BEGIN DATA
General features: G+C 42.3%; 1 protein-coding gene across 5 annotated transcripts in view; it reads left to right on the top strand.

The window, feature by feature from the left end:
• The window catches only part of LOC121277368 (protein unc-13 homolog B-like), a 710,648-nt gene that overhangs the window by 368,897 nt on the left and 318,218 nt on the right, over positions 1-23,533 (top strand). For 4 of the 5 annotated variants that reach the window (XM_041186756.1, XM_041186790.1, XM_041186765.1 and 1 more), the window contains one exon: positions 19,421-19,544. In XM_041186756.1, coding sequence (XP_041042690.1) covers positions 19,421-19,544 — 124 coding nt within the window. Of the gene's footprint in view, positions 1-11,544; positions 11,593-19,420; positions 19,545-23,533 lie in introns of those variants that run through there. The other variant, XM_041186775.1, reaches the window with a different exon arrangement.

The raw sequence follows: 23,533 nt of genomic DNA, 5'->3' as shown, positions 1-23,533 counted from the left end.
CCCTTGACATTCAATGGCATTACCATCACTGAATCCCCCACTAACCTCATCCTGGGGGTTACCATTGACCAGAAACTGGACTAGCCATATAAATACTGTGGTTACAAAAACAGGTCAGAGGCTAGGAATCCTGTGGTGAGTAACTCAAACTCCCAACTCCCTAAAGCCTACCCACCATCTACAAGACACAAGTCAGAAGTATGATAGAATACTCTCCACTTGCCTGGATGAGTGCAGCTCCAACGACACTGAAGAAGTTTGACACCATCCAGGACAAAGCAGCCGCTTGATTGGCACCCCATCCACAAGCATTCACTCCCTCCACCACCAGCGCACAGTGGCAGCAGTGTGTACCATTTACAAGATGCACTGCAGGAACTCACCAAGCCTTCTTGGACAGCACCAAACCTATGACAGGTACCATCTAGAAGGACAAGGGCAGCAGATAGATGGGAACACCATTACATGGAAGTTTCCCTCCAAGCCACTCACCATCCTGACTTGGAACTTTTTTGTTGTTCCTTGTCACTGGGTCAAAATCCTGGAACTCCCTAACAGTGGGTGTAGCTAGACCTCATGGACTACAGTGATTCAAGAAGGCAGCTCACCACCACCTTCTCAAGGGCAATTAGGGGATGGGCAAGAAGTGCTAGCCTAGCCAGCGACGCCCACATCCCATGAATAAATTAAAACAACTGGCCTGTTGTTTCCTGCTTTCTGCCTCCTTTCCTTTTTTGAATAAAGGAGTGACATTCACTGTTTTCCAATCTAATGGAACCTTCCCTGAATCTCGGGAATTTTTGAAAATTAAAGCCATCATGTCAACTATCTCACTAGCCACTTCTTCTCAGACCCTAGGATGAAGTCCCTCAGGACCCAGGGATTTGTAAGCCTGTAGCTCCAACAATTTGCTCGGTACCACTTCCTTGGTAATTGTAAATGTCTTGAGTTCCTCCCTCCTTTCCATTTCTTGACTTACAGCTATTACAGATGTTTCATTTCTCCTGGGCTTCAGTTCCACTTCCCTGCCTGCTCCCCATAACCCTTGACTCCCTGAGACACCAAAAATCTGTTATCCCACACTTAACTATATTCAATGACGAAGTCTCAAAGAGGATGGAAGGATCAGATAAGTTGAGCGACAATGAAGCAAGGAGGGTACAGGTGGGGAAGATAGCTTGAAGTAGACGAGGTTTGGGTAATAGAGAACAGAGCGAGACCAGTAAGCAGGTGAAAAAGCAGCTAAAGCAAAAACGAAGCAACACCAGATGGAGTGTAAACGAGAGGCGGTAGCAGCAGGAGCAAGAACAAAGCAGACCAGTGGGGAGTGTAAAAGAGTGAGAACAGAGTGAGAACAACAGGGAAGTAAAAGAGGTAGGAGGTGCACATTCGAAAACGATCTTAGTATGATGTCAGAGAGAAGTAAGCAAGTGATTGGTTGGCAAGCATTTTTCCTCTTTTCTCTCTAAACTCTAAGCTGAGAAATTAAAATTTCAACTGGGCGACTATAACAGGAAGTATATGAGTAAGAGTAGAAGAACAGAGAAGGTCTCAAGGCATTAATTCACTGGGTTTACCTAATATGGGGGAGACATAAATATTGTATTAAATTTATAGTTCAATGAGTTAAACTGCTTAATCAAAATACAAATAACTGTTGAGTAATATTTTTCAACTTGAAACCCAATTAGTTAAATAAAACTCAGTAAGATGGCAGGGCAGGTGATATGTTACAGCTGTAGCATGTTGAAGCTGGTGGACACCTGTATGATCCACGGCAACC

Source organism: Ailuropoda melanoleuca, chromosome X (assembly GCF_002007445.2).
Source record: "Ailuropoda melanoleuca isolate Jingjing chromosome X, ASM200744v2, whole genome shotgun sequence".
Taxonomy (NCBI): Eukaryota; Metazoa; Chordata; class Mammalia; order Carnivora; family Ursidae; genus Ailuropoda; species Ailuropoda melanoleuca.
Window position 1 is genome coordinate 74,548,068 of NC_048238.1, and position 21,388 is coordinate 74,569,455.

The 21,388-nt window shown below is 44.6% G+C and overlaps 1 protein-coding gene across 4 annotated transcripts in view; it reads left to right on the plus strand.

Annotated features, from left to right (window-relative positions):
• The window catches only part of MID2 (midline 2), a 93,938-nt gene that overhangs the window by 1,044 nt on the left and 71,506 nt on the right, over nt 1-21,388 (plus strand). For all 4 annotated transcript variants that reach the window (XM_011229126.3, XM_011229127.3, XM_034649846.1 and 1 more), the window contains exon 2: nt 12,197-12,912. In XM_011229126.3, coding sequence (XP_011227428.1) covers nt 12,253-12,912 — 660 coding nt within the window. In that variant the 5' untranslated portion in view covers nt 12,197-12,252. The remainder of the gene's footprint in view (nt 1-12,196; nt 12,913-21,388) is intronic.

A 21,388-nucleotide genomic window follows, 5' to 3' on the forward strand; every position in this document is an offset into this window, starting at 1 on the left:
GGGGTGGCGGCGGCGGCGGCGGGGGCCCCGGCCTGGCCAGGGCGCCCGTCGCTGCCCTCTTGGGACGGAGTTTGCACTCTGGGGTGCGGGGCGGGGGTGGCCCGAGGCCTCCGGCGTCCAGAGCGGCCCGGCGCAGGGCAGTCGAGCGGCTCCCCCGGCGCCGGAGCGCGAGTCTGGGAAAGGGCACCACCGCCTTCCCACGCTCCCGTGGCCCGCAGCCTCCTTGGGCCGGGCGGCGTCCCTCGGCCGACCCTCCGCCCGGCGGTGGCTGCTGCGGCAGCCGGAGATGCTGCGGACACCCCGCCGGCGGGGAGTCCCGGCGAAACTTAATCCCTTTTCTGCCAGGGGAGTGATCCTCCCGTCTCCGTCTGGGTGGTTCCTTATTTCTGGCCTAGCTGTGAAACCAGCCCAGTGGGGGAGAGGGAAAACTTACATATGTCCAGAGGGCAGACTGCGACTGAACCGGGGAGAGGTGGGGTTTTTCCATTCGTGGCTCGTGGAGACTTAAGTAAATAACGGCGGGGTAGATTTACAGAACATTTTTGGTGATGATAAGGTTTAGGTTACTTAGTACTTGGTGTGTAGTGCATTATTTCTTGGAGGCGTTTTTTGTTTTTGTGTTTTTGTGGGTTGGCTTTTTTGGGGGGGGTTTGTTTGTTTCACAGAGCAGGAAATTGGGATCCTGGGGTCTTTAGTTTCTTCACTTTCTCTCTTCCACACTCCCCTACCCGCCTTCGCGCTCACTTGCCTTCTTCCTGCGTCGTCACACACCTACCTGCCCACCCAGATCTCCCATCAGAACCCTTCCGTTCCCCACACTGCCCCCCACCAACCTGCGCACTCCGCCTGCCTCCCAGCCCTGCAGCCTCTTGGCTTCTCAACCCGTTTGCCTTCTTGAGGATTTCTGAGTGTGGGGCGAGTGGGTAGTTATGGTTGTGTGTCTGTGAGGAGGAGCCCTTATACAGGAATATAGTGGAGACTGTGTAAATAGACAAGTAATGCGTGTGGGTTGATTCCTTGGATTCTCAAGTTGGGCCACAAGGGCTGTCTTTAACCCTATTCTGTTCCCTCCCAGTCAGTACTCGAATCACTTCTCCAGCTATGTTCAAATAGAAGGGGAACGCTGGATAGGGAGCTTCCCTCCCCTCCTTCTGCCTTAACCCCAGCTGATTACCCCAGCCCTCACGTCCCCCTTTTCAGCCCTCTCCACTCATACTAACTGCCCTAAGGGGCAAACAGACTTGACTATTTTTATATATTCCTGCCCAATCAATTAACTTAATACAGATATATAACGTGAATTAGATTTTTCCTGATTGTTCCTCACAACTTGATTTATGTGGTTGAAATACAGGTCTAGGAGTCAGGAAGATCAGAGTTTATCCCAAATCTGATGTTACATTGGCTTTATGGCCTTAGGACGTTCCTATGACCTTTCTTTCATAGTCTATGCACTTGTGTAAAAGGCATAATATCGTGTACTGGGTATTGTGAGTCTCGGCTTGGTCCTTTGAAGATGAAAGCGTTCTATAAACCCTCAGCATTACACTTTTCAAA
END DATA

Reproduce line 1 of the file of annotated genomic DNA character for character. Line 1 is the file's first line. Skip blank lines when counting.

General features: G+C 42.3%; 1 protein-coding gene across 5 annotated transcripts in view; it reads left to right on the top strand.